Tax structures hindering growth of real estate investment trusts (REITS) in Nigeria
Nigeria’s listed property sector has very low liquidity levels with only four companies listed on the Stock Exchange accounting for a combined market capitalisation of over ₦45 billion.
Lagos, 6 December 2016 – Although there is appetite to invest in the listed property sector on the Nigerian Stock Exchange (NSE), the regulation is very tax inefficient and the sector is still underdeveloped.
Currently, there are four listed property companies on the NSE with a combined market capitalisation of over ₦45 billion. These include Skye Shelter Fund PLC, Union Homes Real Estate Investment Trust, UPDC and UACN Property Development Company.
“The listed sector in Nigeria has remained fairly illiquid over the years and while demand is there from pension funds and other institutional investors, the regulation is still very tax inefficient which has reduced their attractiveness,” says Bolaji Edu, Broll Nigeria CEO.
He explains that most of the shares in listed property companies and Real Estate Investment Trusts (REITs) are held by a handful of investors, including the sponsor and initial investors and the volume and size of transactions are still relatively low.
Edu says of the property companies listed, UACN Property Development Company and the UPDC REIT have the most diversified investment portfolio which include hospitality, office, residential, retail and hospitality assets. Skye Shelter Fund PLC and Union Homes Real Estate Investment Trust are predominantly focused on residential property assets.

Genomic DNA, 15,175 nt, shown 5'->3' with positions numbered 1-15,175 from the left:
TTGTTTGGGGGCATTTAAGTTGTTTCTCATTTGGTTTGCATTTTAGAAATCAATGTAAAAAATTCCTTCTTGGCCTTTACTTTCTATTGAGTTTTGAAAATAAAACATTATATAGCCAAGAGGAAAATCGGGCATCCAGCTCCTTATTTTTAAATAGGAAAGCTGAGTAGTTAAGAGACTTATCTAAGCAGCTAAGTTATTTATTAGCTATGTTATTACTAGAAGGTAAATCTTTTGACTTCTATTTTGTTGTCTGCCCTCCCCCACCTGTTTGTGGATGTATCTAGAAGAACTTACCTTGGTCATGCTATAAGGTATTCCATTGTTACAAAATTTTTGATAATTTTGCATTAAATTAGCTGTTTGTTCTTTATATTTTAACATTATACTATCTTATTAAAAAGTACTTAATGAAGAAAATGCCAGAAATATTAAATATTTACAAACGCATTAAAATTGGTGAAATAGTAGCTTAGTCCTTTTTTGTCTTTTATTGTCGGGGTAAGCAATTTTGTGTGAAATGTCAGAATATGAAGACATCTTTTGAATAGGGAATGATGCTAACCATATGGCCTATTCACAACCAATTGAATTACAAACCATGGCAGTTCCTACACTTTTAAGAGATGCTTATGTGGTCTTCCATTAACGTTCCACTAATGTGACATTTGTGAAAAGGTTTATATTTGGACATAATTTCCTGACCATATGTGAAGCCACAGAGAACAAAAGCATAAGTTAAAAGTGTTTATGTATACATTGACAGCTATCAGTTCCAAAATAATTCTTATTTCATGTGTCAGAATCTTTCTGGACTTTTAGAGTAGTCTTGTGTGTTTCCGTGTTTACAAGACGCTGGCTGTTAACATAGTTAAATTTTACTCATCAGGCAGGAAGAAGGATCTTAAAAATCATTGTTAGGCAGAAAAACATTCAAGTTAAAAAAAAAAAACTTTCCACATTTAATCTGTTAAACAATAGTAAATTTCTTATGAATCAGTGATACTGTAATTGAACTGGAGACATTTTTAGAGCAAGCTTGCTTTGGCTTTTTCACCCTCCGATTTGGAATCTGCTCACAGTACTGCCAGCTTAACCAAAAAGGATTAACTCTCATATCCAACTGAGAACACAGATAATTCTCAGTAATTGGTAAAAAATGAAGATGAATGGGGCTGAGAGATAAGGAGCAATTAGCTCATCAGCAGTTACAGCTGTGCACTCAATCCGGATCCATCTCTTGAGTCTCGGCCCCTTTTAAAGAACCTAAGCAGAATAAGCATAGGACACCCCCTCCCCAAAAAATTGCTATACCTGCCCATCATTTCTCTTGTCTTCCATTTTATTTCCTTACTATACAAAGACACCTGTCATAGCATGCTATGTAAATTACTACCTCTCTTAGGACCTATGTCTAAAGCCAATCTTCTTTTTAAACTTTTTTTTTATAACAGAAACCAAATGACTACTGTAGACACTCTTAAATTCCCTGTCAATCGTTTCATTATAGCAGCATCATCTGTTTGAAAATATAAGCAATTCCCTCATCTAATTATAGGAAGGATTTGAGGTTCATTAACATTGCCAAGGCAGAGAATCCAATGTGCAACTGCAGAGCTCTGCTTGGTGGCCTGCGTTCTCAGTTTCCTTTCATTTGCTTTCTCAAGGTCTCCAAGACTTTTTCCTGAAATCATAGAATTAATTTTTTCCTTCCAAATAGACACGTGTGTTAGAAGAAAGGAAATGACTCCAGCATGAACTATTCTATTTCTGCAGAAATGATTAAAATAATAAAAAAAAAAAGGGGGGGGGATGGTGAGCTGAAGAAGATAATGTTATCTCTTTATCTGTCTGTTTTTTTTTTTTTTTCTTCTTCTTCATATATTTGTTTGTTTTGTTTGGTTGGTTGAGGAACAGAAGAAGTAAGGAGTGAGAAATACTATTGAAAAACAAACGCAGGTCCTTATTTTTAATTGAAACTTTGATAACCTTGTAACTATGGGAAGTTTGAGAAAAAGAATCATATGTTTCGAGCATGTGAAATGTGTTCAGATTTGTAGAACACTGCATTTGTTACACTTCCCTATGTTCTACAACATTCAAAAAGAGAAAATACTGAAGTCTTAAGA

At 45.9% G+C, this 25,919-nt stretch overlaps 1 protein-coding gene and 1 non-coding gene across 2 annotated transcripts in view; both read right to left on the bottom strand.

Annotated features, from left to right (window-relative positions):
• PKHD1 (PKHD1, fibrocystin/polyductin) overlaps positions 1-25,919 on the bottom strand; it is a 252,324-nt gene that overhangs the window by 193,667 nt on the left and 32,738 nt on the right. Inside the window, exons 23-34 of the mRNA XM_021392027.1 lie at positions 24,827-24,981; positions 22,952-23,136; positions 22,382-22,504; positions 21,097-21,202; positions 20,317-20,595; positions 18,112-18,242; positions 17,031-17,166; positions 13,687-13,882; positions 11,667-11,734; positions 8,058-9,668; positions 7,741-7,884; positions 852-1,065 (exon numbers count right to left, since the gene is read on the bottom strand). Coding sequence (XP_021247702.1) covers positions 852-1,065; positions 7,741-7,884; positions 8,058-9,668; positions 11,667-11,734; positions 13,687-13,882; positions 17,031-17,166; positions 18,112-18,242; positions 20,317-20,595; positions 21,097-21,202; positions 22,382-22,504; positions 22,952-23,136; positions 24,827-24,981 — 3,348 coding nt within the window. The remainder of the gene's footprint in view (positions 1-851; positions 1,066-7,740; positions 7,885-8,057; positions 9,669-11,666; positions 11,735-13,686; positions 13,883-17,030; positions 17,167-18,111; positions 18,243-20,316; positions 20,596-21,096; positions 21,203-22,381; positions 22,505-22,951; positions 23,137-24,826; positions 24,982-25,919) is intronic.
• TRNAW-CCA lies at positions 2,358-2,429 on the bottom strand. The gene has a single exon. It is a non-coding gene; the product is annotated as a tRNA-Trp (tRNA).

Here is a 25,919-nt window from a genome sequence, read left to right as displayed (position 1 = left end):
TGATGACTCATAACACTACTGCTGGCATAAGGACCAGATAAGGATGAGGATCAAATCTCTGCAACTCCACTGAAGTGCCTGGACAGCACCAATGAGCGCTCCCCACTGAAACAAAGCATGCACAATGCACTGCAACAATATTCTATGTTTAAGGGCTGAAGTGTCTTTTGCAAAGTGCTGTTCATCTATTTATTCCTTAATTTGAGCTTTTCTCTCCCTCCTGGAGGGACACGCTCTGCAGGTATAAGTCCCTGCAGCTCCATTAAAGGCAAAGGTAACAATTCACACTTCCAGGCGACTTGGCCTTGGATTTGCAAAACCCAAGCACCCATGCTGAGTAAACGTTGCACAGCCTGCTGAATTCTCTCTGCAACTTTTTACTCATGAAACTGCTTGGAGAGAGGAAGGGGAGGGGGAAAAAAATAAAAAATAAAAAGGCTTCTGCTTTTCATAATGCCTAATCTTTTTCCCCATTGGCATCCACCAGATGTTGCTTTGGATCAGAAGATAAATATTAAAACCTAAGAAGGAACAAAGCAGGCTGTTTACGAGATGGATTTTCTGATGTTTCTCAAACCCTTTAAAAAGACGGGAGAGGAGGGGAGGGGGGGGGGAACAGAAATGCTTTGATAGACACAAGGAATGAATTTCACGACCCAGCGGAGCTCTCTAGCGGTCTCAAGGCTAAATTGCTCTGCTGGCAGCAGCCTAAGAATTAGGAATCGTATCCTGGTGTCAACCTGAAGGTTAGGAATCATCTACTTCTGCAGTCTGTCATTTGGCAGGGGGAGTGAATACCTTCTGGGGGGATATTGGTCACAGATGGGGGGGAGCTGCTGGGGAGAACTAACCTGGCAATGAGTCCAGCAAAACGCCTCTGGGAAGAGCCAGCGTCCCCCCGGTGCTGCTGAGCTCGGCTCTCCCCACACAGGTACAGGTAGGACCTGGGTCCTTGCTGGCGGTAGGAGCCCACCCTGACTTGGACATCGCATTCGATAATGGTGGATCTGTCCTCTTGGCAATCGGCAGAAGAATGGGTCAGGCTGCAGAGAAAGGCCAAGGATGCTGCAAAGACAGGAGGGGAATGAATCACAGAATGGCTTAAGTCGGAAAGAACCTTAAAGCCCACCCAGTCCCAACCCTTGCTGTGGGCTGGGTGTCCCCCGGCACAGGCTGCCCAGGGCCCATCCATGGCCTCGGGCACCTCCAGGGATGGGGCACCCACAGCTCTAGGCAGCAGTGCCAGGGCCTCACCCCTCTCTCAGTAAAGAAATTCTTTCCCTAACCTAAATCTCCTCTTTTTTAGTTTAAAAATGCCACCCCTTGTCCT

“The existing regulatory framework with regards to tax structures and the reliability of the valuations have withheld the emergence of more REITs on the capital market. However, we are starting to see a number of private equity funds considering the creation and set up of REITs as a vehicle to provide an exit to their developments.”
Edu notes that private equity investors have been the main source of funds in the office and retail sectors. The likes of Actis, RMB Westport and local funds such as Africa Capital Alliance and Landmark have been at the forefront of allocating capital to real estate developments across different sectors and locations in Nigeria.
“These investors have helped to meet appetite from both African and international institutional investors and by divesting into a range of asset classes and countries, they in turn can diversify risks for their investors.”
Furthermore, he says private equity investors have helped to drive growth in particular, of A-grade office properties and modern shopping centres especially in Abuja and Lagos.
Given the current market uncertainty and shortage of forex, private equity investors have either put their investments on hold and/or are scaling back the size of the investments.
Historically, private equity has flowed in the office and retail sectors, however, with the current market condition which has impacted corporate profits and consumer spending, interest has shifted to warehousing, manufacturing and logistics sector.
Overall, there is still interest in investing in Nigeria and we are now starting to see rentals and capitalisation rates adjusting towards more affordable and sustainable levels which will provide exciting investment opportunities in the future.
“There is increased level of interest in naira denominated assets especially from high net worth Nigerians in Diaspora who are taking advantage of the 60% fall in value of the assets in US$ terms,” adds Edu.